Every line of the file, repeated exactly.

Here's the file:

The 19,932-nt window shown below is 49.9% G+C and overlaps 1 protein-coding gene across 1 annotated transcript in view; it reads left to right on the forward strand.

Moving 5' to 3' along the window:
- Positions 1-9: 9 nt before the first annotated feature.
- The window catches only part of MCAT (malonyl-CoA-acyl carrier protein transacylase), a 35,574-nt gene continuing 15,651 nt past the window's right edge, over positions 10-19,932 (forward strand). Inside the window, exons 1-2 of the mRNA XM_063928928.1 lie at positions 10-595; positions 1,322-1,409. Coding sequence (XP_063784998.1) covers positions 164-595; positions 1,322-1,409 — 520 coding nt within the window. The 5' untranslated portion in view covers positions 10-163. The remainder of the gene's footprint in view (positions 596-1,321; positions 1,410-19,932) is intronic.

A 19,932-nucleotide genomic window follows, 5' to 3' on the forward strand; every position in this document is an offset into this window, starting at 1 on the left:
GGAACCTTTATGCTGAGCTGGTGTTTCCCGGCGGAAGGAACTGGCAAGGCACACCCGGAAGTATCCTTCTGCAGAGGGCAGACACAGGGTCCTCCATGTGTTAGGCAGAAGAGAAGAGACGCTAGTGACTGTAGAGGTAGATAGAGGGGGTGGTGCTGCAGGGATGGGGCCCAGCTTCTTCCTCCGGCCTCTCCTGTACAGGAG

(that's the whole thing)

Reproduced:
The 19,932-nt window shown below is 49.9% G+C and overlaps 1 protein-coding gene across 1 annotated transcript in view; it reads left to right on the forward strand.

Moving 5' to 3' along the window:
- Positions 1-9: 9 nt before the first annotated feature.
- The window catches only part of MCAT (malonyl-CoA-acyl carrier protein transacylase), a 35,574-nt gene continuing 15,651 nt past the window's right edge, over positions 10-19,932 (forward strand). Inside the window, exons 1-2 of the mRNA XM_063928928.1 lie at positions 10-595; positions 1,322-1,409. Coding sequence (XP_063784998.1) covers positions 164-595; positions 1,322-1,409 — 520 coding nt within the window. The 5' untranslated portion in view covers positions 10-163. The remainder of the gene's footprint in view (positions 596-1,321; positions 1,410-19,932) is intronic.

A 19,932-nucleotide genomic window follows, 5' to 3' on the forward strand; every position in this document is an offset into this window, starting at 1 on the left:
GGAACCTTTATGCTGAGCTGGTGTTTCCCGGCGGAAGGAACTGGCAAGGCACACCCGGAAGTATCCTTCTGCAGAGGGCAGACACAGGGTCCTCCATGTGTTAGGCAGAAGAGAAGAGACGCTAGTGACTGTAGAGGTAGATAGAGGGGGTGGTGCTGCAGGGATGGGGCCCAGCTTCTTCCTCCGGCCTCTCCTGTACAGGAG